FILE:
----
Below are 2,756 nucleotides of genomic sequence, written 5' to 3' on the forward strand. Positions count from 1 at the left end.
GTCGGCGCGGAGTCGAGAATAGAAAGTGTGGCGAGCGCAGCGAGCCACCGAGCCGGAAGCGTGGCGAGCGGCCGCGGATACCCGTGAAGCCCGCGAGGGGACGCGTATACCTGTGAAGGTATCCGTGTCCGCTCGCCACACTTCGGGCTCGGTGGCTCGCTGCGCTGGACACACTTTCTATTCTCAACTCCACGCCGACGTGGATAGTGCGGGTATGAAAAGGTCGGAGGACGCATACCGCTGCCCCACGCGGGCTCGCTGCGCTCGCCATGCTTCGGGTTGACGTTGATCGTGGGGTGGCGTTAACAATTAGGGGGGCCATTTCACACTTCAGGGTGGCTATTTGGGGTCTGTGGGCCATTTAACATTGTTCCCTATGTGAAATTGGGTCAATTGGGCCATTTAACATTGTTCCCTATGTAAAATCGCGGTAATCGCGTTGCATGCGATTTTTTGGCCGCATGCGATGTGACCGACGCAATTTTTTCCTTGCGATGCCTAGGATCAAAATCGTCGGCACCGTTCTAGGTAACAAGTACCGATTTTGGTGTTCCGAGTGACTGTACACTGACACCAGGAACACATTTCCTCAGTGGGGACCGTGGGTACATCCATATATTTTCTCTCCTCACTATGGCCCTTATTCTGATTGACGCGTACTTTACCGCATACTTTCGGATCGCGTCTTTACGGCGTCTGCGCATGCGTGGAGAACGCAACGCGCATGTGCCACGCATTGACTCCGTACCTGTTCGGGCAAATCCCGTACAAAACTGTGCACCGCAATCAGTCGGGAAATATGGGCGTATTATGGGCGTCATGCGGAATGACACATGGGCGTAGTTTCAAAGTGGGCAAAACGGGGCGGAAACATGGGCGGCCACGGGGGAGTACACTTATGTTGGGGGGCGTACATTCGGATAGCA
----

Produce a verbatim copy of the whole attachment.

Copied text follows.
Below are 2,756 nucleotides of genomic sequence, written 5' to 3' on the forward strand. Positions count from 1 at the left end.
GTCGGCGCGGAGTCGAGAATAGAAAGTGTGGCGAGCGCAGCGAGCCACCGAGCCGGAAGCGTGGCGAGCGGCCGCGGATACCCGTGAAGCCCGCGAGGGGACGCGTATACCTGTGAAGGTATCCGTGTCCGCTCGCCACACTTCGGGCTCGGTGGCTCGCTGCGCTGGACACACTTTCTATTCTCAACTCCACGCCGACGTGGATAGTGCGGGTATGAAAAGGTCGGAGGACGCATACCGCTGCCCCACGCGGGCTCGCTGCGCTCGCCATGCTTCGGGTTGACGTTGATCGTGGGGTGGCGTTAACAATTAGGGGGGCCATTTCACACTTCAGGGTGGCTATTTGGGGTCTGTGGGCCATTTAACATTGTTCCCTATGTGAAATTGGGTCAATTGGGCCATTTAACATTGTTCCCTATGTAAAATCGCGGTAATCGCGTTGCATGCGATTTTTTGGCCGCATGCGATGTGACCGACGCAATTTTTTCCTTGCGATGCCTAGGATCAAAATCGTCGGCACCGTTCTAGGTAACAAGTACCGATTTTGGTGTTCCGAGTGACTGTACACTGACACCAGGAACACATTTCCTCAGTGGGGACCGTGGGTACATCCATATATTTTCTCTCCTCACTATGGCCCTTATTCTGATTGACGCGTACTTTACCGCATACTTTCGGATCGCGTCTTTACGGCGTCTGCGCATGCGTGGAGAACGCAACGCGCATGTGCCACGCATTGACTCCGTACCTGTTCGGGCAAATCCCGTACAAAACTGTGCACCGCAATCAGTCGGGAAATATGGGCGTATTATGGGCGTCATGCGGAATGACACATGGGCGTAGTTTCAAAGTGGGCAAAACGGGGCGGAAACATGGGCGGCCACGGGGGAGTACACTTATGTTGGGGGGCGTACATTCGGATAGCA